“With rising higher education costs, stagnant wages and a flimsy social safety net, teens are less likely than their parents or grandparents to obtain economic security,” said Patrick McCarthy, president and CEO of the Casey Foundation. “For the sake of our economy and our society, we must reverse this trend to ensure that today’s youth—who will be the next generation of workers, parents and community leaders—have a successful transition to adulthood and beyond.”

Looking at Michigan’s poor academic numbers, they, too, are dramatically worse for kids of color. In 2015, for fourth-grade reading, 91 percent of African-American kids and 83 percent of Hispanic kids were not proficient, compared to 68 percent of White students. For eighth-grade math, 95 percent of African-Americans and 82 percent of Hispanic students were not proficient, compared to 66 percent of White students.

In the Data Book, the Casey Foundation offers a number of recommendations for how policymakers can ensure all children are prepared for the future, based on this country’s shared values of opportunity, responsibility and security. For Michigan specifically, the Michigan League for Public Policy makes the following policy recommendations to improve Michigan’s child well-being, and in turn, national stature:

  • Invest in communities to create safe neighborhoods, clean air and water, quality schools and adequate police and fire services;
  • Strengthen policies that support work, such as the Earned Income Tax Credit, earned paid sick leave and workforce development opportunities;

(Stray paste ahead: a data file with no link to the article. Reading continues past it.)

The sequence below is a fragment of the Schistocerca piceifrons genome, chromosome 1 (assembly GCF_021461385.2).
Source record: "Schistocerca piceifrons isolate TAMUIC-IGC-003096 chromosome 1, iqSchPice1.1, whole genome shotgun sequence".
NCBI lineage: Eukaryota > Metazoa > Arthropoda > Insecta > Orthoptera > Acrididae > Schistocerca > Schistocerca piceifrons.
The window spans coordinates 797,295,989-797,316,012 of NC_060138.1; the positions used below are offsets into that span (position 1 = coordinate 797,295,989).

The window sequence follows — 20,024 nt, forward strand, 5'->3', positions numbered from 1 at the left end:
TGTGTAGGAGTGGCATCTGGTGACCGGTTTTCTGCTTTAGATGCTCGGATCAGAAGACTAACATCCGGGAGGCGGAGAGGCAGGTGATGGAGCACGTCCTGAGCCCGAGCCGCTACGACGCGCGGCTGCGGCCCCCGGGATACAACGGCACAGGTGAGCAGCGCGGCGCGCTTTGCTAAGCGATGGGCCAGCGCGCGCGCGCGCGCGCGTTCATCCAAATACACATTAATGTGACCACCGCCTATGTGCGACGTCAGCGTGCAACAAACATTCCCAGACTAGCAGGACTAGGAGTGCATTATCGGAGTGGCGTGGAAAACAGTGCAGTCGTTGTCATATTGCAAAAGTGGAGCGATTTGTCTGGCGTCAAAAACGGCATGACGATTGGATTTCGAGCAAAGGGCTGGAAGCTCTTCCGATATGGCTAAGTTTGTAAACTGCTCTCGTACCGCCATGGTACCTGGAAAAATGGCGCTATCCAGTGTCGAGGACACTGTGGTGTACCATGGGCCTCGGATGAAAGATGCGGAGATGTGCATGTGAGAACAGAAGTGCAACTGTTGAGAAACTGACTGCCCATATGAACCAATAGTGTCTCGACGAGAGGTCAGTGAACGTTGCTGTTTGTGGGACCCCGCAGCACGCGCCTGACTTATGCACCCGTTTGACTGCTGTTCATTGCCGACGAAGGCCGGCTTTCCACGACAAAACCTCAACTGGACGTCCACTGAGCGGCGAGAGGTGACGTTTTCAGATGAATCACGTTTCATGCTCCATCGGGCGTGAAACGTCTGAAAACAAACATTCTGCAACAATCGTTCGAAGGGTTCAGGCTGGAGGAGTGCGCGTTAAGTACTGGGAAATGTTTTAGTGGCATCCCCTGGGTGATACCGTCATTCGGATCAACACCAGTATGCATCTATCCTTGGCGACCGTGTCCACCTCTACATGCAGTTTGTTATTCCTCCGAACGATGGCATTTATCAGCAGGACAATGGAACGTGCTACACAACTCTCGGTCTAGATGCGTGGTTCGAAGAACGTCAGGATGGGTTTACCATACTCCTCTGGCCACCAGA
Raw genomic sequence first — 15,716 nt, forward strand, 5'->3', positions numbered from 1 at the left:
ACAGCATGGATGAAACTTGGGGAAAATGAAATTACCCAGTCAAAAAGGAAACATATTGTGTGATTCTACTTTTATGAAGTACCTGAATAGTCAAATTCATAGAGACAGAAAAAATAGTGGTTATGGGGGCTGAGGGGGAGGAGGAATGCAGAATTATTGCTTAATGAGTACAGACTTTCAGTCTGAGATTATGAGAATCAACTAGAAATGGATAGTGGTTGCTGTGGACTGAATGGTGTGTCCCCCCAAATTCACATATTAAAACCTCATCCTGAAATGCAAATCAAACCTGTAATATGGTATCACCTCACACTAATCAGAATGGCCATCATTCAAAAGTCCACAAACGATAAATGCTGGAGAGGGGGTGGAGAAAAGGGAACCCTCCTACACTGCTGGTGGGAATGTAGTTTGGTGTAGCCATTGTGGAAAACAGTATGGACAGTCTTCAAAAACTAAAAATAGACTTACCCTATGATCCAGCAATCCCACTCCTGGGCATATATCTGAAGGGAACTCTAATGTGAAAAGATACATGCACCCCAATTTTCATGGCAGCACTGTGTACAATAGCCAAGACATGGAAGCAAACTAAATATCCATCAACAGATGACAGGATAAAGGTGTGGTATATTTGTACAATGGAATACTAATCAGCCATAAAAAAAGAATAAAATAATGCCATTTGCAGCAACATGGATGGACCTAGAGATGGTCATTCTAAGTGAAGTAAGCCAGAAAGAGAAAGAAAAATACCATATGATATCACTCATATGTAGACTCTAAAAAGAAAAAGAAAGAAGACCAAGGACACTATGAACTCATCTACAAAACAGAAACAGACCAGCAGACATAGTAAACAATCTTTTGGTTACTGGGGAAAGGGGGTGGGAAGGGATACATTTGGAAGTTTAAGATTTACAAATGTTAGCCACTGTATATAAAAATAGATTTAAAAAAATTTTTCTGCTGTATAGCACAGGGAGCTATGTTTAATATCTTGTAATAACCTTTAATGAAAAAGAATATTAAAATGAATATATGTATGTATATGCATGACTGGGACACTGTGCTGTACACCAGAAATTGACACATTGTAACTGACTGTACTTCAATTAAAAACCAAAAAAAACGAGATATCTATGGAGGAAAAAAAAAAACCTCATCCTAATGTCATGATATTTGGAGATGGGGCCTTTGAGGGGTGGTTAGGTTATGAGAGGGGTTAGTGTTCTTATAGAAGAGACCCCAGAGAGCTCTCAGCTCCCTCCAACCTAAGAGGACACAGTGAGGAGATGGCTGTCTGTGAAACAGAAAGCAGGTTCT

• Promote comprehensive strategies to prevent child abuse and neglect, including providing mental health and substance abuse services for parents;
  • Ensure access to affordable, quality child care; and
  • Adequately fund public schools, targeting resources in high-need areas and providing early interventions and services.

The Casey Foundation’s 2016 KIDS COUNT Data Book is the national counterpoint to the Kids Count in Michigan Data Book the Michigan League for Public Policy releases each year. The national Data Book looks at national data and compares information and makes rankings for each state. The Michigan Data Book has state-level data and county-by-county data and rankings. The two reports work in concert to annually illustrate where child well-being stands in America, Michigan and in each county.

The 2016 Data Book is available at Additional information is available at, which also contains the most recent national, state and local data on hundreds of indicators of child well-being. The Data Center at allows users to create rankings, maps and graphs for use in publications and on websites, and to view real-time information on mobile devices.


The Kids Count in Michigan project is part of a broad national effort to improve conditions for children and their families. Funding for the project is provided by the Annie E. Casey Foundation, Skillman Foundation, Steelcase Foundation, Frey Foundation, Michigan Education Association, American Federation of Teachers Michigan, Blue Cross Blue Shield of Michigan Foundation, United Way for Southeastern Michigan, Battle Creek Community Foundation, Fetzer Institute and Kalamazoo Community Foundation. More state and local data are available at the Kids Count Data Center,
The Annie E. Casey Foundation creates a brighter future for the nation’s children by developing solutions to strengthen families, build paths to economic opportunity and transform struggling communities into safer and healthier places to live, work and grow. KIDS COUNT® is a registered trademark of the Annie E. Casey Foundation. For more information, visit

pingbacks / trackbacks
  • […] While something certainly must be done to address Michigan’s struggling public schools, these proposed school closures, ranging between 10 and 100 schools, stand to cause more problems than they resolve. In fact, this move stands to further the racial and economic disparities that are currently rife in education in Michigan. […]

Leave a Comment